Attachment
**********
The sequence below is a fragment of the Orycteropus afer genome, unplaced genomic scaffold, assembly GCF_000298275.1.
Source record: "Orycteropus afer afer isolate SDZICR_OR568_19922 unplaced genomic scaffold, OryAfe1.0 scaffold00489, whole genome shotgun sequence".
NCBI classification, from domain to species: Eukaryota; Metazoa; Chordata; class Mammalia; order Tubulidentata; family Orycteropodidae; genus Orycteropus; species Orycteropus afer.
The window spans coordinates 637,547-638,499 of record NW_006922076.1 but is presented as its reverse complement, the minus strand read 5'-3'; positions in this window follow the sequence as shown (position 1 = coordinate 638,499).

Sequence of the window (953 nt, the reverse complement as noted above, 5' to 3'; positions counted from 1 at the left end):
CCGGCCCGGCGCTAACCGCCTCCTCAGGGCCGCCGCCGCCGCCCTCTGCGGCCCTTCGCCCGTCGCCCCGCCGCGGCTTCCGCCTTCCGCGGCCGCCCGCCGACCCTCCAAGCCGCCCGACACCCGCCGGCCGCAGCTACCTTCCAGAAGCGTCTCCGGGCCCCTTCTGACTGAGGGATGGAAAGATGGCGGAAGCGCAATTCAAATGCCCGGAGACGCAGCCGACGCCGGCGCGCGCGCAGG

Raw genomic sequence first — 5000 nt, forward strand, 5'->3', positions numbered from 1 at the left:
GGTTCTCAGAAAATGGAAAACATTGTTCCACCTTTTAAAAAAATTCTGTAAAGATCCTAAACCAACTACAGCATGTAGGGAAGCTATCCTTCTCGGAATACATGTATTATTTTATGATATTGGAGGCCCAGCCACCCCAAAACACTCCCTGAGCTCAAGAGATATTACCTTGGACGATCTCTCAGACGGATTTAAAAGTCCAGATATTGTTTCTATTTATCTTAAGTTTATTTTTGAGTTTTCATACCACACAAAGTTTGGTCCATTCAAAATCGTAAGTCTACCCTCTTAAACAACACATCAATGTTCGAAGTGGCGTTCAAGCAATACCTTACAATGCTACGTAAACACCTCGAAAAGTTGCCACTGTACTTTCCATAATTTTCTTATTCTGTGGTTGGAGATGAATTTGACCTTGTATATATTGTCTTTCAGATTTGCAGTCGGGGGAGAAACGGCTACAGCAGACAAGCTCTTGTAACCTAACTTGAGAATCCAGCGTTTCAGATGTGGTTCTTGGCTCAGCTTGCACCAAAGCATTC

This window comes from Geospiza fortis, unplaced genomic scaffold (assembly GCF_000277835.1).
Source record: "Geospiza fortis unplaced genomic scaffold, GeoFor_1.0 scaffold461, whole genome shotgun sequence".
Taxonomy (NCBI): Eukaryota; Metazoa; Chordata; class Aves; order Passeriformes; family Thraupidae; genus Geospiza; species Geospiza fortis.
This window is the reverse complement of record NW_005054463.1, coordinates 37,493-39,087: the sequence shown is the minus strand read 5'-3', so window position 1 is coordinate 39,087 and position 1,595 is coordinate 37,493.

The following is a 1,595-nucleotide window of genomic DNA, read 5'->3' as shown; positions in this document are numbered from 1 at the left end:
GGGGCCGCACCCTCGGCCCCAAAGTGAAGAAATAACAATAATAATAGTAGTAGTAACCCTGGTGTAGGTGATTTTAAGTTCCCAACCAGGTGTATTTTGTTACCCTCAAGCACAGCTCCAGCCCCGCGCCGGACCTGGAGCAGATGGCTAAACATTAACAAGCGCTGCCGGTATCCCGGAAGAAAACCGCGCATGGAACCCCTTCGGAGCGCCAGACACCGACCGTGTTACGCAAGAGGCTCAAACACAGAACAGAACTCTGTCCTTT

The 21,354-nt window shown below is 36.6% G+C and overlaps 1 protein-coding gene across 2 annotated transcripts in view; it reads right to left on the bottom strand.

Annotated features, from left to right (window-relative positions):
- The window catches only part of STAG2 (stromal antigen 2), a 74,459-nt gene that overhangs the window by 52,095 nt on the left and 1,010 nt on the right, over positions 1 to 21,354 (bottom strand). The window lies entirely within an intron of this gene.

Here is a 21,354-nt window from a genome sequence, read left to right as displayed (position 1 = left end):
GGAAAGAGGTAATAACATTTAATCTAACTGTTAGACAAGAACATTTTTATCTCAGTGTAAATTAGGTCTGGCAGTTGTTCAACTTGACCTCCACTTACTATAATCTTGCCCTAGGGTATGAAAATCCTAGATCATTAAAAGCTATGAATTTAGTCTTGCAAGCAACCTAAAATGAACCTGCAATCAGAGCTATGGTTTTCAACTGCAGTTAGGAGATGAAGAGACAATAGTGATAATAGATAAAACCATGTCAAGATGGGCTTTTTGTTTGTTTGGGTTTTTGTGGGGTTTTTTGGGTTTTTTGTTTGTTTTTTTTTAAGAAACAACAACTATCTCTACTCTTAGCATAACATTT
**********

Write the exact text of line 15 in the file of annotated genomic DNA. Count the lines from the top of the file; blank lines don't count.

The 21,354-nt window shown below is 36.6% G+C and overlaps 1 protein-coding gene across 2 annotated transcripts in view; it reads right to left on the bottom strand.